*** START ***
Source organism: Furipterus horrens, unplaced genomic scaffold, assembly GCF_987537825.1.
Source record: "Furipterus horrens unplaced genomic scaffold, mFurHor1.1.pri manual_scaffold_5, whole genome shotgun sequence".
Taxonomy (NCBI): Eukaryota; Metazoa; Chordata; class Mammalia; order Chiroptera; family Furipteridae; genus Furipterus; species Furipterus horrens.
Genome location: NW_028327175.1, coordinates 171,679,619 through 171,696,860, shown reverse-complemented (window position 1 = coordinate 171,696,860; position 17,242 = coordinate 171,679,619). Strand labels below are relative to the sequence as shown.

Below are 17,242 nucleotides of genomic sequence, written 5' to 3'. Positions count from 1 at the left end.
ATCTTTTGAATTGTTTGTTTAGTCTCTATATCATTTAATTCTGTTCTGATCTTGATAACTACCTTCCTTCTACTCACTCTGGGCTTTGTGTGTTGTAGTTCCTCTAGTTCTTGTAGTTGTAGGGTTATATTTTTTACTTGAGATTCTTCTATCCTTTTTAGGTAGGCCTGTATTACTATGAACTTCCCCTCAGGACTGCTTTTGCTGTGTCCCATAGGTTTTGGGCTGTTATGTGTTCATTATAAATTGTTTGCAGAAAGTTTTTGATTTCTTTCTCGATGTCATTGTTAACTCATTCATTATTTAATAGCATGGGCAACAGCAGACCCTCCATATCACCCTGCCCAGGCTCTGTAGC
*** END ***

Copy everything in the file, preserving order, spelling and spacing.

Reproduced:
Source organism: Furipterus horrens, unplaced genomic scaffold, assembly GCF_987537825.1.
Source record: "Furipterus horrens unplaced genomic scaffold, mFurHor1.1.pri manual_scaffold_5, whole genome shotgun sequence".
Taxonomy (NCBI): Eukaryota; Metazoa; Chordata; class Mammalia; order Chiroptera; family Furipteridae; genus Furipterus; species Furipterus horrens.
Genome location: NW_028327175.1, coordinates 171,679,619 through 171,696,860, shown reverse-complemented (window position 1 = coordinate 171,696,860; position 17,242 = coordinate 171,679,619). Strand labels below are relative to the sequence as shown.

Below are 17,242 nucleotides of genomic sequence, written 5' to 3'. Positions count from 1 at the left end.
ATCTTTTGAATTGTTTGTTTAGTCTCTATATCATTTAATTCTGTTCTGATCTTGATAACTACCTTCCTTCTACTCACTCTGGGCTTTGTGTGTTGTAGTTCCTCTAGTTCTTGTAGTTGTAGGGTTATATTTTTTACTTGAGATTCTTCTATCCTTTTTAGGTAGGCCTGTATTACTATGAACTTCCCCTCAGGACTGCTTTTGCTGTGTCCCATAGGTTTTGGGCTGTTATGTGTTCATTATAAATTGTTTGCAGAAAGTTTTTGATTTCTTTCTCGATGTCATTGTTAACTCATTCATTATTTAATAGCATGGGCAACAGCAGACCCTCCATATCACCCTGCCCAGGCTCTGTAGC